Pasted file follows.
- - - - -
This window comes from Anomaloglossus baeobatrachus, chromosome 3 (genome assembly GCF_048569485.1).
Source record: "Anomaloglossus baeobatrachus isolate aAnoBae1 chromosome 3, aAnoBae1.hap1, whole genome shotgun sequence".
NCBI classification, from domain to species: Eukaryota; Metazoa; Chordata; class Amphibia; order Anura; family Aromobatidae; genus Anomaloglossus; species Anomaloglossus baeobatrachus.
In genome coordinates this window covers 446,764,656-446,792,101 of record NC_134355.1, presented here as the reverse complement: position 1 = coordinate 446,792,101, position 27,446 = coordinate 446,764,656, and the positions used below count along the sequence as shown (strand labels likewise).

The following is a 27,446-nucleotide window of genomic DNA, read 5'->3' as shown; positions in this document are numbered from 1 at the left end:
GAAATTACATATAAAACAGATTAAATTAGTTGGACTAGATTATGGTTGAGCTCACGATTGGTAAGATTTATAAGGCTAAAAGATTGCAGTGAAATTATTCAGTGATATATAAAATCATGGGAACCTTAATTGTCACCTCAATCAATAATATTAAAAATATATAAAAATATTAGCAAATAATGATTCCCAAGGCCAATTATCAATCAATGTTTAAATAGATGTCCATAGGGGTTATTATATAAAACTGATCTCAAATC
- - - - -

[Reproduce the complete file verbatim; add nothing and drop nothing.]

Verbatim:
This window comes from Anomaloglossus baeobatrachus, chromosome 3 (genome assembly GCF_048569485.1).
Source record: "Anomaloglossus baeobatrachus isolate aAnoBae1 chromosome 3, aAnoBae1.hap1, whole genome shotgun sequence".
NCBI classification, from domain to species: Eukaryota; Metazoa; Chordata; class Amphibia; order Anura; family Aromobatidae; genus Anomaloglossus; species Anomaloglossus baeobatrachus.
In genome coordinates this window covers 446,764,656-446,792,101 of record NC_134355.1, presented here as the reverse complement: position 1 = coordinate 446,792,101, position 27,446 = coordinate 446,764,656, and the positions used below count along the sequence as shown (strand labels likewise).

The following is a 27,446-nucleotide window of genomic DNA, read 5'->3' as shown; positions in this document are numbered from 1 at the left end:
GAAATTACATATAAAACAGATTAAATTAGTTGGACTAGATTATGGTTGAGCTCACGATTGGTAAGATTTATAAGGCTAAAAGATTGCAGTGAAATTATTCAGTGATATATAAAATCATGGGAACCTTAATTGTCACCTCAATCAATAATATTAAAAATATATAAAAATATTAGCAAATAATGATTCCCAAGGCCAATTATCAATCAATGTTTAAATAGATGTCCATAGGGGTTATTATATAAAACTGATCTCAAATC